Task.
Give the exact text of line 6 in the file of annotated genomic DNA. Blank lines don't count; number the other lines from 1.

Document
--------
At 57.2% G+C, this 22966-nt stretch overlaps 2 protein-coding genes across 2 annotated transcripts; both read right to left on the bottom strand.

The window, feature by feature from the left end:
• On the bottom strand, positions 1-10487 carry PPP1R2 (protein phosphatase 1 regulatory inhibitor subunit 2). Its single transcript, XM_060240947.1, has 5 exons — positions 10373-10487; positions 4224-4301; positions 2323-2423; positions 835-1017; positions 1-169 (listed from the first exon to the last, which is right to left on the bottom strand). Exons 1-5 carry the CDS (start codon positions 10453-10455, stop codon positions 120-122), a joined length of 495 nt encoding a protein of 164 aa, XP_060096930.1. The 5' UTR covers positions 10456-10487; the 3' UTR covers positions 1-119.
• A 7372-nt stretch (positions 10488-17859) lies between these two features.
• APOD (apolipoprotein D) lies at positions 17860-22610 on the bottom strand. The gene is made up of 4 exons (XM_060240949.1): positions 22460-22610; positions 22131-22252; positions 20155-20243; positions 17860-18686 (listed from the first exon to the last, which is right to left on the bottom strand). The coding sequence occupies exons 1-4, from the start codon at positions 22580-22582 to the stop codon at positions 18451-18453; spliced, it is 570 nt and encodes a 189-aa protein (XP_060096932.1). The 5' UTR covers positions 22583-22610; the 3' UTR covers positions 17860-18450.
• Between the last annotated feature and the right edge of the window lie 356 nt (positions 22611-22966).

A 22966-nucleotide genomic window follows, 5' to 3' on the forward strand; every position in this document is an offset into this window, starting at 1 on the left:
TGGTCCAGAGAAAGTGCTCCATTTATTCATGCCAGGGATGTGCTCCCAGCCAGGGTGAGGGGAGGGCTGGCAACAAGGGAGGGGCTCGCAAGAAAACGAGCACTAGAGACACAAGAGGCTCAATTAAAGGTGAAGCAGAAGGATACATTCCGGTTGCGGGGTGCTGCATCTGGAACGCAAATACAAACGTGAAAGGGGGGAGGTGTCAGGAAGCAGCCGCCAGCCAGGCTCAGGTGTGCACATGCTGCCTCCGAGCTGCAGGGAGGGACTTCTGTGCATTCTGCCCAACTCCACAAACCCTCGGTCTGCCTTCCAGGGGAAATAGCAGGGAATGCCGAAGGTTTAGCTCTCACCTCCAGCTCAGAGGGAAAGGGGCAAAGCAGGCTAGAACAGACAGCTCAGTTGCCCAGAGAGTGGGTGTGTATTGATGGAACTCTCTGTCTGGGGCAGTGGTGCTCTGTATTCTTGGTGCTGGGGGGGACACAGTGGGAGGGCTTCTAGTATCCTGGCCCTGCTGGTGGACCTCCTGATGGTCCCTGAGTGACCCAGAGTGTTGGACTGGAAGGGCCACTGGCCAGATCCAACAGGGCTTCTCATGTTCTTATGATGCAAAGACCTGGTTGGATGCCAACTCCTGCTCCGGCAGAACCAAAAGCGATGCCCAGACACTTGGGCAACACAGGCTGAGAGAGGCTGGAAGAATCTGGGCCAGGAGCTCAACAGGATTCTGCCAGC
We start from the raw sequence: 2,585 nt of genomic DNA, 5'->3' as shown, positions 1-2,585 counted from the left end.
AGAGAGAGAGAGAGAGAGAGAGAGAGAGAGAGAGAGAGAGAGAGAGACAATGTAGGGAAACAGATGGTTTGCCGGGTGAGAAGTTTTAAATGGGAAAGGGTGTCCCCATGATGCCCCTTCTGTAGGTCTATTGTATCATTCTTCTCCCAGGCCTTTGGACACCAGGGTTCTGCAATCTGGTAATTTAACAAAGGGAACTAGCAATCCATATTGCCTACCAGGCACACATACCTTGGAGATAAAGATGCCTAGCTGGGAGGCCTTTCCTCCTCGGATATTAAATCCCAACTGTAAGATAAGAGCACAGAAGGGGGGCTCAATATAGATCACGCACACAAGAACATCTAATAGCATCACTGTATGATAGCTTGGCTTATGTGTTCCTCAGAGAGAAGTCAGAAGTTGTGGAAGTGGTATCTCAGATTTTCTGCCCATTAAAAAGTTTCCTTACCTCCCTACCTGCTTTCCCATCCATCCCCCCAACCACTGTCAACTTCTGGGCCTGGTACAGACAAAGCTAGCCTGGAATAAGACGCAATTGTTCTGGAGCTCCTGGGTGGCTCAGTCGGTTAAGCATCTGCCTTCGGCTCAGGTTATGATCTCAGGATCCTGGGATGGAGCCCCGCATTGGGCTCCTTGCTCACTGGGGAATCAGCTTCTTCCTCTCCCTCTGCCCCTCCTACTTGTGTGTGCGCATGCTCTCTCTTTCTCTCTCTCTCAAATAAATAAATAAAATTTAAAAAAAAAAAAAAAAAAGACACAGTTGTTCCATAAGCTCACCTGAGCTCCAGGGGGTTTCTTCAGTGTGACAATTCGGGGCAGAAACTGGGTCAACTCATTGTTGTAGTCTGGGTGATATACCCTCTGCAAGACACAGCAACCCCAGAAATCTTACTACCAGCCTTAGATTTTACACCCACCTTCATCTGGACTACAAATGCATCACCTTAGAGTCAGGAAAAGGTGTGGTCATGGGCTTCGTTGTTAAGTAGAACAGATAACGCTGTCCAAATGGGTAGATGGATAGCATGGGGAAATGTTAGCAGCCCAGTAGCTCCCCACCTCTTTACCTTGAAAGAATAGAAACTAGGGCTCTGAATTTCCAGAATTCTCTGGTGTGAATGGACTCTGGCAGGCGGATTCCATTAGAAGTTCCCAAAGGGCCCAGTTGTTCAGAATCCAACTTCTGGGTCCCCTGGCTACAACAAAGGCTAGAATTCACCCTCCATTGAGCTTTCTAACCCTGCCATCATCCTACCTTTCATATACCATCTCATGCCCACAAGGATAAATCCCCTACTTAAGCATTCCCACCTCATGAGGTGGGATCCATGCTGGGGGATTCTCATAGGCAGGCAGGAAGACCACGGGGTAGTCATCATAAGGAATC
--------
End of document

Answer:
• Between the last annotated feature and the right edge of the window lie 356 nt (positions 22611-22966).